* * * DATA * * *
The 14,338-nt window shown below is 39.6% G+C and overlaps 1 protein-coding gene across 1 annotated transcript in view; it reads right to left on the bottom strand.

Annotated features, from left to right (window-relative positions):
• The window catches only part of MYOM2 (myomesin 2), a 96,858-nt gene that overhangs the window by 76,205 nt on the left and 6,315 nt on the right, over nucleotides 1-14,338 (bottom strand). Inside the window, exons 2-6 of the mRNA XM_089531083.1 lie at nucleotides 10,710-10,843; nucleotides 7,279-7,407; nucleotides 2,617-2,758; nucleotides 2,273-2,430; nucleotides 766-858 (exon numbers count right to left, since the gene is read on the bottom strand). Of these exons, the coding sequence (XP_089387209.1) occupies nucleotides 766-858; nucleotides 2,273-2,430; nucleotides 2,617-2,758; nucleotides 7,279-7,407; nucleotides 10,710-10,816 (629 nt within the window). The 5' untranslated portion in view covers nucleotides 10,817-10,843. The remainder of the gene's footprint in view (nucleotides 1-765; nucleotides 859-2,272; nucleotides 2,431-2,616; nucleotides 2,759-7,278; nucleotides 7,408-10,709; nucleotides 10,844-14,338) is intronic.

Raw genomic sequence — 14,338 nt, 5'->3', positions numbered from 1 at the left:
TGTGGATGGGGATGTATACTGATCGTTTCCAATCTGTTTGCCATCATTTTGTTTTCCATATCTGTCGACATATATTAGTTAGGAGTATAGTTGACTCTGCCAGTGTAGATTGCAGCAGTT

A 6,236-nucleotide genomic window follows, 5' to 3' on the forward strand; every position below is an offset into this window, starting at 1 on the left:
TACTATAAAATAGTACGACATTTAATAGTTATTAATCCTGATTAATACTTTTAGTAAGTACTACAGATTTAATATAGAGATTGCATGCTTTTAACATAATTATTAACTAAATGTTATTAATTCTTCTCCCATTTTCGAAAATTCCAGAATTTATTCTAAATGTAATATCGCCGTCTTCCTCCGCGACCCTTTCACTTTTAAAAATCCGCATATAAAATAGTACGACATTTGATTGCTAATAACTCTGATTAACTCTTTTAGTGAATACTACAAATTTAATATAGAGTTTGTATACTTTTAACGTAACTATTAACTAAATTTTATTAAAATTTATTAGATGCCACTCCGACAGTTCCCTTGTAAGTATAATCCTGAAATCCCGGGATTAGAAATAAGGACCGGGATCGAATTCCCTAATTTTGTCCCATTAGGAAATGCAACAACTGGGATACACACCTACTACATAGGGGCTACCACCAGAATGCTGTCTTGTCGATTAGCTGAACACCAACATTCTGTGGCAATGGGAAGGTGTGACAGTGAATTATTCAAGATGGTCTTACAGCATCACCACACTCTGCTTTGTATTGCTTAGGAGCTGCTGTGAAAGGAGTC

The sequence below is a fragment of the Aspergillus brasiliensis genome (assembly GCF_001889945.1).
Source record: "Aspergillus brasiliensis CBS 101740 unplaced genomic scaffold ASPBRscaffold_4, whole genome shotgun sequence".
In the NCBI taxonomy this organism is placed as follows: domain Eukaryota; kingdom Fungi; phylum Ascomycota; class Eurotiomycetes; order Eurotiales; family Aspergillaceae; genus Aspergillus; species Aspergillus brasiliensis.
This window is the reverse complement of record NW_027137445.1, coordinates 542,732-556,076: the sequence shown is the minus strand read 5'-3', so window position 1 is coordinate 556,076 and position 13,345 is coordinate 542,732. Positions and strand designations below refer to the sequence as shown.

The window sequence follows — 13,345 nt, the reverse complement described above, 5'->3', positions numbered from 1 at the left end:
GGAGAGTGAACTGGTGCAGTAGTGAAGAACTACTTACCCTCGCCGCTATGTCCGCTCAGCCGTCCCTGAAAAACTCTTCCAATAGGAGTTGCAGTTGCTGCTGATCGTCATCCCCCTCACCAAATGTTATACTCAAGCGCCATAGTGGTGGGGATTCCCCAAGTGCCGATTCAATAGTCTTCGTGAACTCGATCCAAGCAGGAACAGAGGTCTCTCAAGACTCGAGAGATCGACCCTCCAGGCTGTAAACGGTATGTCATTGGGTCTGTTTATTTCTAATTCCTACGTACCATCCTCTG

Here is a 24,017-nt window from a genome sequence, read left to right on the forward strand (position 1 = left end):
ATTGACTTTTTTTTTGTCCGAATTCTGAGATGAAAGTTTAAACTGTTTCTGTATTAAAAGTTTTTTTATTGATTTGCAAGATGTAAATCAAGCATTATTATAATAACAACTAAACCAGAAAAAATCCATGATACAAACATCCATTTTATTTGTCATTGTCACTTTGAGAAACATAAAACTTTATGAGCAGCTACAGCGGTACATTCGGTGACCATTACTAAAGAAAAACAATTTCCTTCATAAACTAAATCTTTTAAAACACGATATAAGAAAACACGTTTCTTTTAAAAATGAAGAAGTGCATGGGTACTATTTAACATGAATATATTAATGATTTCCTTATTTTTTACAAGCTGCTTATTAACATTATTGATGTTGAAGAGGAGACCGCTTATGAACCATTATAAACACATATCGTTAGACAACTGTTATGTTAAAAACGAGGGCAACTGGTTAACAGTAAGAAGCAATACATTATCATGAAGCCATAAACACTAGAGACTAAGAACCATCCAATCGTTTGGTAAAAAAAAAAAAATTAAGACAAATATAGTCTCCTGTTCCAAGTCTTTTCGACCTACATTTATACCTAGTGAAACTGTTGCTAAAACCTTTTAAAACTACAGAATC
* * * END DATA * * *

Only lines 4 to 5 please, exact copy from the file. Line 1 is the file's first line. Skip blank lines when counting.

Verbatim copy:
Raw genomic sequence — 14,338 nt, 5'->3', positions numbered from 1 at the left:
TGTGGATGGGGATGTATACTGATCGTTTCCAATCTGTTTGCCATCATTTTGTTTTCCATATCTGTCGACATATATTAGTTAGGAGTATAGTTGACTCTGCCAGTGTAGATTGCAGCAGTT